23 doctors weighed in:
Do babies get flat spots on their heads if they sleep on their backs?
23 doctors weighed in

Dr. Julia Sundel
Pediatrics
4 doctors agree
In brief: Yes
Some babies develop a flattened head (positional plagiocephaly) due to spending a lot of time on their backs.
The soft bones of the scalp facilitate brain growth during the first year and can be molded during this time. Make sure to rotate sleeping positions and give your baby supervised tummy time while awake.

In brief: Yes
Some babies develop a flattened head (positional plagiocephaly) due to spending a lot of time on their backs.
The soft bones of the scalp facilitate brain growth during the first year and can be molded during this time. Make sure to rotate sleeping positions and give your baby supervised tummy time while awake.
Dr. Julia Sundel
Dr. Julia Sundel
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1 comment
Dr. Terri Graham
Sometimes. Some babies move their heads frequently, thereby don't seem to get the flattened head.
3 doctors agree
In brief: No
Babies can get flat heads if they lay on their backs most of the time, which is why we recommend daily "tummy time" by one month.
Start with a few minutes each day -- babies especially enjoy being on your chest looking at your face. Besides preventing flat heads, it helps babies become strong enough to crawl. (all babies lose hair on the back of their head about 3 mo -- back sleepers or not.).

In brief: No
Babies can get flat heads if they lay on their backs most of the time, which is why we recommend daily "tummy time" by one month.
Start with a few minutes each day -- babies especially enjoy being on your chest looking at your face. Besides preventing flat heads, it helps babies become strong enough to crawl. (all babies lose hair on the back of their head about 3 mo -- back sleepers or not.).
Dr. Victoria Acharya
Dr. Victoria Acharya
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Dr. Jeffrey Min
Pediatrics
3 doctors agree
In brief: No
No, normally just sleeping on their back does not cause a flat head.
If the head stays in the same position or turned to the same side all the time, that is more likely to cause a flat head. Best to reposition your babies head frequently and give them tummy time while awake to minimize the chances of having a flat head.

In brief: No
No, normally just sleeping on their back does not cause a flat head.
If the head stays in the same position or turned to the same side all the time, that is more likely to cause a flat head. Best to reposition your babies head frequently and give them tummy time while awake to minimize the chances of having a flat head.
Dr. Jeffrey Min
Dr. Jeffrey Min
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Dr. Michael Pappas
Pediatrics
3 doctors agree
In brief: No
Flat spots on babies' heads do not occur because they sleep on their backs, but may occur if they spend most of their day in the same position.
It's very important for babies to strengthen their neck/back muscles to help with head control and movement. Placing your baby on his/her stomach and allowing him/her to try and raise the head will help with muscles strength and head movement/positioning.

In brief: No
Flat spots on babies' heads do not occur because they sleep on their backs, but may occur if they spend most of their day in the same position.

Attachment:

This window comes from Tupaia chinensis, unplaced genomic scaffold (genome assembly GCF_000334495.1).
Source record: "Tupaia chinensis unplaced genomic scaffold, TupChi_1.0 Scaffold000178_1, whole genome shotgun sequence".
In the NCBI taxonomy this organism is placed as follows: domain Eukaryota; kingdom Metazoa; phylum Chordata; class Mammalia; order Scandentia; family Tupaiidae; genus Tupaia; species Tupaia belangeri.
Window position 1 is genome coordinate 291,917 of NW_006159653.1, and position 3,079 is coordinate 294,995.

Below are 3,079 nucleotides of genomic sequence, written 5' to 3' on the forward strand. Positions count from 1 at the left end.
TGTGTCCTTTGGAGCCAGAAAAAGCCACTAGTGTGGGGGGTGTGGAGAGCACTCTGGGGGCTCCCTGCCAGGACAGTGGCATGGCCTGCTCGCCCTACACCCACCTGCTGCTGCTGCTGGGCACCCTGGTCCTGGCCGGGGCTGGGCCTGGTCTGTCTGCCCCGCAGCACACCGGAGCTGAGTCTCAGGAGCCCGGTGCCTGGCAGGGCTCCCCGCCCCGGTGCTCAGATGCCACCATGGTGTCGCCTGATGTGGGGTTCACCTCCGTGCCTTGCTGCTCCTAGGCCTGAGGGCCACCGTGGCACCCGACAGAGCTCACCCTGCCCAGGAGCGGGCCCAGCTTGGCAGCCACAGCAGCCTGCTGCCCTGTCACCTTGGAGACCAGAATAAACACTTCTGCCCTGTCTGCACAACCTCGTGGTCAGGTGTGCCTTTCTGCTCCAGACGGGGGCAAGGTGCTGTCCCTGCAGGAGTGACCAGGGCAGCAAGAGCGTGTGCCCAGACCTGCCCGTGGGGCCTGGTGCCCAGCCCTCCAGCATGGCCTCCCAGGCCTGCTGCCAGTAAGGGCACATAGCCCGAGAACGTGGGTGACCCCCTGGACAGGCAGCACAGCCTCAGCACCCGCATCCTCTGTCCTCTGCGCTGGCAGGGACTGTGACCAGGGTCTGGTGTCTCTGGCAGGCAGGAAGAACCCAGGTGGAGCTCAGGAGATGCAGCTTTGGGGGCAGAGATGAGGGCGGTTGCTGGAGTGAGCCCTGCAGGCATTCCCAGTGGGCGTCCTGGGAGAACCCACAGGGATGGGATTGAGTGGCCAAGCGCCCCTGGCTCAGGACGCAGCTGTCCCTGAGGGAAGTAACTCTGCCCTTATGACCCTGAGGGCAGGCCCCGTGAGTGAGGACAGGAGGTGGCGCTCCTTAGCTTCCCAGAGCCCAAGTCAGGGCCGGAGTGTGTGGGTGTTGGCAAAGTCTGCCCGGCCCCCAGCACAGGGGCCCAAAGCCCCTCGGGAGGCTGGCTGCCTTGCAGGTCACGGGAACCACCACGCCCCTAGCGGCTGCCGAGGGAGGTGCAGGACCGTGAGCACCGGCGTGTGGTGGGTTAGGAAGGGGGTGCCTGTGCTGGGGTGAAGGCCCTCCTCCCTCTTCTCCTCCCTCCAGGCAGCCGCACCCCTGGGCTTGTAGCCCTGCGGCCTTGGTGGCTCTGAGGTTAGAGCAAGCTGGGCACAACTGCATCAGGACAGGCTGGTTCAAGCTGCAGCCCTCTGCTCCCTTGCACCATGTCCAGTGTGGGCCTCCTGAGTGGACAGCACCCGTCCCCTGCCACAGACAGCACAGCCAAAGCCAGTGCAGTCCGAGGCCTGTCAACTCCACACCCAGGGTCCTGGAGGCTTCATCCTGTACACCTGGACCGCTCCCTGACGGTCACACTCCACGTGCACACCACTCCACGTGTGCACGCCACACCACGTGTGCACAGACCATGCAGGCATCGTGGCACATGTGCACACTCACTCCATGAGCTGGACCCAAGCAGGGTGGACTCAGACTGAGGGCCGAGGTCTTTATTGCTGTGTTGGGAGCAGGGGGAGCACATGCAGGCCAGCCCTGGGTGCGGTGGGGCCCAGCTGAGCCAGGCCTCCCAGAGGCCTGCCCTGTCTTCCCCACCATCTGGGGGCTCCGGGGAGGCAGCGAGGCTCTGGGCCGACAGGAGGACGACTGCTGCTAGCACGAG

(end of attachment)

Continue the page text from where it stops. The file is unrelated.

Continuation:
It's very important for babies to strengthen their neck/back muscles to help with head control and movement. Placing your baby on his/her stomach and allowing him/her to try and raise the head will help with muscles strength and head movement/positioning.
Dr. Michael Pappas
Dr. Michael Pappas
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Dr. Laura Webb
Pediatrics
2 doctors agree
In brief: Yes
But these flat spots aren't dangerous.
You can lessen the degree of flatness by making sure your baby turns its head both directions. An easy way to do this is to alternate which side is the head of the bassinet or crib. Babies will generally look towards light, so alternating the head side will cause them to sleep with their head turned each direction.

In brief: Yes
But these flat spots aren't dangerous.
You can lessen the degree of flatness by making sure your baby turns its head both directions. An easy way to do this is to alternate which side is the head of the bassinet or crib. Babies will generally look towards light, so alternating the head side will cause them to sleep with their head turned each direction.
Dr. Laura Webb
Dr. Laura Webb
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Dr. Daniel Rudolph
Pediatrics
2 doctors agree
In brief: Yes
With the new recommendations to keep babies sleeping on their back only, we are seeing more flat spots on their heads due to the constant pressure.
The good news is that most of the time this is reversible. As a baby starts sitting up, has more awake belly time, and the like this takes the pressure off the head so that it can reshape itself. Fortunately only a few babies need actual treatment.

In brief: Yes
With the new recommendations to keep babies sleeping on their back only, we are seeing more flat spots on their heads due to the constant pressure.
The good news is that most of the time this is reversible. As a baby starts sitting up, has more awake belly time, and the like this takes the pressure off the head so that it can reshape itself. Fortunately only a few babies need actual treatment.
Dr. Daniel Rudolph
Dr. Daniel Rudolph
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Dr. Pamela Lindor
Pediatrics
1 doctor agrees
In brief: Sometimes!
Many babies get flattening of the back of the back of the head by about age 4-6 months! this usually corrects itself but if it seems severe, ask your pediatrician.
It can be treated with a molding helmet.

In brief: Sometimes!
Many babies get flattening of the back of the back of the head by about age 4-6 months! this usually corrects itself but if it seems severe, ask your pediatrician.
It can be treated with a molding helmet.
Dr. Pamela Lindor
Dr. Pamela Lindor
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Dr. Pamela Lindor
Pediatrics
1 doctor agrees
In brief: Yes
Possibly. Because we know it is safest for babies to sleep on their backs, we have seen an increase in the number of babies with "flat spots" on the back of their heads.